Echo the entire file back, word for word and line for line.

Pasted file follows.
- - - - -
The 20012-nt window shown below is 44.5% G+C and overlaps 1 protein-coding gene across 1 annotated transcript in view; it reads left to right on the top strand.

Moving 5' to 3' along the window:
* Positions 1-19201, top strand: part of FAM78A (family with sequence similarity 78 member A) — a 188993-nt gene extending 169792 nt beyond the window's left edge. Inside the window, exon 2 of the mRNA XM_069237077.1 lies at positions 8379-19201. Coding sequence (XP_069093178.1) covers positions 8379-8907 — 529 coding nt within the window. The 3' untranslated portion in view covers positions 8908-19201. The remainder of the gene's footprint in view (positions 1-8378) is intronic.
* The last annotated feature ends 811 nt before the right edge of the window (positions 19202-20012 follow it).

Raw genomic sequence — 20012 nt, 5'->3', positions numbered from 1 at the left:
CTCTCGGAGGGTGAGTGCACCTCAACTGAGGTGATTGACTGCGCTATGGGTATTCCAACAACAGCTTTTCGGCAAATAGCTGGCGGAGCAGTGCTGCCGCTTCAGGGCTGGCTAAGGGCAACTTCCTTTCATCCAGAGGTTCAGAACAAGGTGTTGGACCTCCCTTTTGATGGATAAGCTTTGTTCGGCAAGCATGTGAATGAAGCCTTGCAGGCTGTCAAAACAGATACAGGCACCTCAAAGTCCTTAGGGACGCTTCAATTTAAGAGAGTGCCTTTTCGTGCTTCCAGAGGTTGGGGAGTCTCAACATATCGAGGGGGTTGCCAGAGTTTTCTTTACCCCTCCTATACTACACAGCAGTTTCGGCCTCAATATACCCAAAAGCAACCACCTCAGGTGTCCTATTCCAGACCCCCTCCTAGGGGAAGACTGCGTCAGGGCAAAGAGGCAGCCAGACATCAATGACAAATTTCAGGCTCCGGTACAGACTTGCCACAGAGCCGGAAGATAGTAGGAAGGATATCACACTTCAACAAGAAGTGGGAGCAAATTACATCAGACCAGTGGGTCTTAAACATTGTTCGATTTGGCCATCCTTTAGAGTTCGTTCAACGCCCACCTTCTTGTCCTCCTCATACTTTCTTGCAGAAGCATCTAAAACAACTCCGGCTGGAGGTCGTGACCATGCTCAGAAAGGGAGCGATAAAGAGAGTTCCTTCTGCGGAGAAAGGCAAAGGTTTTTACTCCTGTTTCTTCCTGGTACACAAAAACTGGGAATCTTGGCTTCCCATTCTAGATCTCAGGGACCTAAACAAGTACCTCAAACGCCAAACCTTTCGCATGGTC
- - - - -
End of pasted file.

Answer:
The 20012-nt window shown below is 44.5% G+C and overlaps 1 protein-coding gene across 1 annotated transcript in view; it reads left to right on the top strand.

Moving 5' to 3' along the window:
* Positions 1-19201, top strand: part of FAM78A (family with sequence similarity 78 member A) — a 188993-nt gene extending 169792 nt beyond the window's left edge. Inside the window, exon 2 of the mRNA XM_069237077.1 lies at positions 8379-19201. Coding sequence (XP_069093178.1) covers positions 8379-8907 — 529 coding nt within the window. The 3' untranslated portion in view covers positions 8908-19201. The remainder of the gene's footprint in view (positions 1-8378) is intronic.
* The last annotated feature ends 811 nt before the right edge of the window (positions 19202-20012 follow it).

Raw genomic sequence — 20012 nt, 5'->3', positions numbered from 1 at the left:
CTCTCGGAGGGTGAGTGCACCTCAACTGAGGTGATTGACTGCGCTATGGGTATTCCAACAACAGCTTTTCGGCAAATAGCTGGCGGAGCAGTGCTGCCGCTTCAGGGCTGGCTAAGGGCAACTTCCTTTCATCCAGAGGTTCAGAACAAGGTGTTGGACCTCCCTTTTGATGGATAAGCTTTGTTCGGCAAGCATGTGAATGAAGCCTTGCAGGCTGTCAAAACAGATACAGGCACCTCAAAGTCCTTAGGGACGCTTCAATTTAAGAGAGTGCCTTTTCGTGCTTCCAGAGGTTGGGGAGTCTCAACATATCGAGGGGGTTGCCAGAGTTTTCTTTACCCCTCCTATACTACACAGCAGTTTCGGCCTCAATATACCCAAAAGCAACCACCTCAGGTGTCCTATTCCAGACCCCCTCCTAGGGGAAGACTGCGTCAGGGCAAAGAGGCAGCCAGACATCAATGACAAATTTCAGGCTCCGGTACAGACTTGCCACAGAGCCGGAAGATAGTAGGAAGGATATCACACTTCAACAAGAAGTGGGAGCAAATTACATCAGACCAGTGGGTCTTAAACATTGTTCGATTTGGCCATCCTTTAGAGTTCGTTCAACGCCCACCTTCTTGTCCTCCTCATACTTTCTTGCAGAAGCATCTAAAACAACTCCGGCTGGAGGTCGTGACCATGCTCAGAAAGGGAGCGATAAAGAGAGTTCCTTCTGCGGAGAAAGGCAAAGGTTTTTACTCCTGTTTCTTCCTGGTACACAAAAACTGGGAATCTTGGCTTCCCATTCTAGATCTCAGGGACCTAAACAAGTACCTCAAACGCCAAACCTTTCGCATGGTC